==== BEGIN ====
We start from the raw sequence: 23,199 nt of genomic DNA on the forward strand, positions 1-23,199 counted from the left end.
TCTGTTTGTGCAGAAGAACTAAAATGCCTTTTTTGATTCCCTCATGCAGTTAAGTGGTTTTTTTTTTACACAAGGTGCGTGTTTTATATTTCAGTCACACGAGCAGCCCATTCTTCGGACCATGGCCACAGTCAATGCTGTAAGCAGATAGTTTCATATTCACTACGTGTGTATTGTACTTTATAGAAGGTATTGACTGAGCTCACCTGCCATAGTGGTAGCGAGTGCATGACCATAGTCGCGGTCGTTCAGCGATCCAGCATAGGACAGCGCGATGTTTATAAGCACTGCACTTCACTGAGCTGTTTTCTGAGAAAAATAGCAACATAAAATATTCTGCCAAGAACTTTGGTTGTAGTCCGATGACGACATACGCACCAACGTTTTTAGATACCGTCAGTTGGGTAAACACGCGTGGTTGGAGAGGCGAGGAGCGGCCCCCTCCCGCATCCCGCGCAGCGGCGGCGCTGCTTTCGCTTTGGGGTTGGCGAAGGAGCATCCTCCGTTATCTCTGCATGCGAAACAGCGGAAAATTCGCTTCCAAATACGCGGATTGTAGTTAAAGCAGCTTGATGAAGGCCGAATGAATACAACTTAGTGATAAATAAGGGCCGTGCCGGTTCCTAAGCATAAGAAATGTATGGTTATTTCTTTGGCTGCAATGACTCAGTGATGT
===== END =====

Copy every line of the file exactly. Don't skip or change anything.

We start from the raw sequence: 23,199 nt of genomic DNA on the forward strand, positions 1-23,199 counted from the left end.
TCTGTTTGTGCAGAAGAACTAAAATGCCTTTTTTGATTCCCTCATGCAGTTAAGTGGTTTTTTTTTTACACAAGGTGCGTGTTTTATATTTCAGTCACACGAGCAGCCCATTCTTCGGACCATGGCCACAGTCAATGCTGTAAGCAGATAGTTTCATATTCACTACGTGTGTATTGTACTTTATAGAAGGTATTGACTGAGCTCACCTGCCATAGTGGTAGCGAGTGCATGACCATAGTCGCGGTCGTTCAGCGATCCAGCATAGGACAGCGCGATGTTTATAAGCACTGCACTTCACTGAGCTGTTTTCTGAGAAAAATAGCAACATAAAATATTCTGCCAAGAACTTTGGTTGTAGTCCGATGACGACATACGCACCAACGTTTTTAGATACCGTCAGTTGGGTAAACACGCGTGGTTGGAGAGGCGAGGAGCGGCCCCCTCCCGCATCCCGCGCAGCGGCGGCGCTGCTTTCGCTTTGGGGTTGGCGAAGGAGCATCCTCCGTTATCTCTGCATGCGAAACAGCGGAAAATTCGCTTCCAAATACGCGGATTGTAGTTAAAGCAGCTTGATGAAGGCCGAATGAATACAACTTAGTGATAAATAAGGGCCGTGCCGGTTCCTAAGCATAAGAAATGTATGGTTATTTCTTTGGCTGCAATGACTCAGTGATGT